Just in time for the holiday season, Samsung is launching its tablet device, the Samsung Tab, on all four major U.S. wireless carriers: Verizon, AT&T, Sprint and T-Mobile.
Samsung is clearly making a strong bid for your holiday shopping dollars; this is one iPad competitor that is prepared do some serious business in the consumer electronics market.
Samsung didn’t announce any pricing details today; prices for the Tab will depend on carriers, both in terms of retail price and data plan pricing.
The 7-inch tablet will be shipping within just a few weeks. It will run Android 2.2 (a.k.a. Froyo), will contain a Cortex A8 1 GHz processor and 16GB of onboard memory, and will weight about half as much as an iPad. Its battery will allow for up to seven hours of continuous video playback. It will also come with a car dock for large-screen GPS navigation and more.
The Tab is optimized for on-the-go entertainment. Since Android and Adobe have been quite cozy with one another, Flash content, including video and interactive games, will run beautifully on the Tab.
The Tab will have a 3-megapixel, rear-facing camera with a flash HD-quality video captures. The device also has a 1.3-megapixel camera on the front for video chat, which we saw demonstrated tonight with the Qik Android app.
As far as integrated software, the Tab will have such features as Social Hub (it is what it sounds like), Daily Briefing (for news, calendar, stock quotes and the like) and Media Hub, a new service. Software will be slightly customized depending on which carrier is being used.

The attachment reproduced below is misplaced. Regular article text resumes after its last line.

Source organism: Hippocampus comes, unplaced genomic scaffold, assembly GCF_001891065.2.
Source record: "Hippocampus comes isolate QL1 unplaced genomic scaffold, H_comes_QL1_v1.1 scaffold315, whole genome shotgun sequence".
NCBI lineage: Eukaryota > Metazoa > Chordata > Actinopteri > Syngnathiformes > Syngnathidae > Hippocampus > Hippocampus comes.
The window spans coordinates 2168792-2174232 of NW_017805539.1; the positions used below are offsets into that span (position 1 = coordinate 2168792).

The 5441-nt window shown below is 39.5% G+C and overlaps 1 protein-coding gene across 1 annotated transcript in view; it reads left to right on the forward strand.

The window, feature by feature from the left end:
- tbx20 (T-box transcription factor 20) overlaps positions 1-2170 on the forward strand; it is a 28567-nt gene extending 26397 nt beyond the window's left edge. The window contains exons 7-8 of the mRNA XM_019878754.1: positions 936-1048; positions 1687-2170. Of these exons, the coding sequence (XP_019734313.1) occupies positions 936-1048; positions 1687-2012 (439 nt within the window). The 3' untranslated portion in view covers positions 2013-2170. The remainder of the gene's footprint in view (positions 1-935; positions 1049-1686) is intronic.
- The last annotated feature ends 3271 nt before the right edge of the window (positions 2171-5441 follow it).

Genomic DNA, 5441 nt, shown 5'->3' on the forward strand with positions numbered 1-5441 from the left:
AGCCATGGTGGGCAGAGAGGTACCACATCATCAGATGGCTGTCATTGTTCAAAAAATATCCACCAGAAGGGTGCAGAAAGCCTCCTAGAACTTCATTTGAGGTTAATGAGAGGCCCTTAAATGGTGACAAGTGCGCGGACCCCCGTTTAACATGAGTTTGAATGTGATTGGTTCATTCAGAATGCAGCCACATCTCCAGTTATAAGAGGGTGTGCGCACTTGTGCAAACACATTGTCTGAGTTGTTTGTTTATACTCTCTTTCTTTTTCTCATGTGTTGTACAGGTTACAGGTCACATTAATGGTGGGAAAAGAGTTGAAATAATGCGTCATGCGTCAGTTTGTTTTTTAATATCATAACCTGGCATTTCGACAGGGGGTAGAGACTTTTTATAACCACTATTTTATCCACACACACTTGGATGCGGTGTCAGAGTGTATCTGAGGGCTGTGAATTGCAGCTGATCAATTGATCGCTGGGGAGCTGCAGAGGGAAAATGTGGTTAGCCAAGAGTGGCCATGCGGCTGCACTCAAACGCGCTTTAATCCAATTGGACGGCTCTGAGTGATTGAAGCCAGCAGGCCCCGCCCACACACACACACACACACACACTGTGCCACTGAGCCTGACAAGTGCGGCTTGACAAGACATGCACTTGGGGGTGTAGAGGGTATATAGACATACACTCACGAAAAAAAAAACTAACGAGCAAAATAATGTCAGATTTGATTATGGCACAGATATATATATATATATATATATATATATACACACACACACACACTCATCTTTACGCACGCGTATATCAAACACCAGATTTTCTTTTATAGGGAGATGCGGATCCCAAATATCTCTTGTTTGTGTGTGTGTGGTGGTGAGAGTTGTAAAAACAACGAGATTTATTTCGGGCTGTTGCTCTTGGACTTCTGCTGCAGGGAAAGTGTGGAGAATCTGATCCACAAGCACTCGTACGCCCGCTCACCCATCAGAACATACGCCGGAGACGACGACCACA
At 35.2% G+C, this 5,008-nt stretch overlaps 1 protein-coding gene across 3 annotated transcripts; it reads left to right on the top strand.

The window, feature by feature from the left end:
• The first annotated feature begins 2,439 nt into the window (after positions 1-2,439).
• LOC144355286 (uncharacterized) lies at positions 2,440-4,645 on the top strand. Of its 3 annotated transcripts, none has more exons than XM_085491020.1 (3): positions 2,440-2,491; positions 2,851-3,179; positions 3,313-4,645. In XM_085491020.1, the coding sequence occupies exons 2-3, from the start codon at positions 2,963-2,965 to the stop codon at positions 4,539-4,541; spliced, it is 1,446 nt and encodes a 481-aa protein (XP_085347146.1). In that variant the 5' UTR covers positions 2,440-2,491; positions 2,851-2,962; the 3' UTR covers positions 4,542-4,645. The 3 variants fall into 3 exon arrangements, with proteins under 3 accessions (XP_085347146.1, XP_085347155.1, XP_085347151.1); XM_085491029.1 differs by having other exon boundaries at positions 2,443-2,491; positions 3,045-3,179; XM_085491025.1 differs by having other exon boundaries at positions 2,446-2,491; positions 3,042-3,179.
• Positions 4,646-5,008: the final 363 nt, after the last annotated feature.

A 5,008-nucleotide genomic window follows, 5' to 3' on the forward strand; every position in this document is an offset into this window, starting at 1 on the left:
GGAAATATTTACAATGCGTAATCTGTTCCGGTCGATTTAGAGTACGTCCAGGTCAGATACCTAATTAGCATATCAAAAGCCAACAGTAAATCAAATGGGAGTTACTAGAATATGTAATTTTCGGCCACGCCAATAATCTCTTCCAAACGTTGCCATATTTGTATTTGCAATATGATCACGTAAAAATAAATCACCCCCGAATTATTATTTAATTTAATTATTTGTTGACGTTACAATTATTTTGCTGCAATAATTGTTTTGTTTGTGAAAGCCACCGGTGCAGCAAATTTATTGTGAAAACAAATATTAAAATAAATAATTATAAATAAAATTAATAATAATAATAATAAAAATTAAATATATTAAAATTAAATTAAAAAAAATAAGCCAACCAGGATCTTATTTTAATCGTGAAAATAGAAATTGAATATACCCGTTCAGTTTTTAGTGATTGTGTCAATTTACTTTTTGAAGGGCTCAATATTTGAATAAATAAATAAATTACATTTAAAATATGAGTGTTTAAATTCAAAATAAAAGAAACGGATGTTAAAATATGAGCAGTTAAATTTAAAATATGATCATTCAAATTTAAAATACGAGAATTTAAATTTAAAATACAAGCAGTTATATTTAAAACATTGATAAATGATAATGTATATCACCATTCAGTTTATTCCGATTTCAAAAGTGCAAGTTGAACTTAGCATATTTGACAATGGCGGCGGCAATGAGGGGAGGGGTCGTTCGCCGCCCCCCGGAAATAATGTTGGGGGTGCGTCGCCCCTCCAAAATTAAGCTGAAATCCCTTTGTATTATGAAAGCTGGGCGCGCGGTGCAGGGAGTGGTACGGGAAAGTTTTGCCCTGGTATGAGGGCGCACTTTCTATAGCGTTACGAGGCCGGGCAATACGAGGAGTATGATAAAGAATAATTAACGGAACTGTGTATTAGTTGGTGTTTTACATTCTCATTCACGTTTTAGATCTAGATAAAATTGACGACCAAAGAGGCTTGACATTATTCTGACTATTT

Media Hub will allow for on-demand movie and TV rental and purchase for instant playback. It’s one of the more exciting aspects of the device. Pricing will be competitive with other similar offerings. Purchased content will be available on multiple registered devices; in other words, you can download the same content on any device you own that works with Media Hub. We’re thinking this will include all Galaxy S devices.
As far as licensing is concerned, Samsung is collaborating with an impressive stable of entertainment properties, including MTV, NBC, Warner and others. Media Hub content will be at the level consumers have come to expect from high-quality digital media.
For some time, Samsung has been churning out gadgets that, while they might be useful for the everyday user, weren’t quite as exciting to us technophiles as the tablets and “superphones” available from manufacturers like Apple, Motorola and HTC. The Galaxy S line of consumer electronics is definitely changing our perception of the brand and the reality of Samsung’s ability to compete in the high-end mobile market.
Still, we’re anxious to see how consumers react to the device and how Froyo and Android Market apps work within the tablet form factor. While Samsung’s bespoke apps, such as e-mail and calendar apps, are custom-made for the Tab, many Android apps aren’t quite ready for operation on tablets. In fact, Google reps have gone as far as stating publicly that Froyo and the Android Market are not intended for tablet use. We’re not sure about Samsung’s relationship with Google, but this is one issue we’ll be watching closely, especially as tablet-specific Android OSes begin to roll out in the coming months.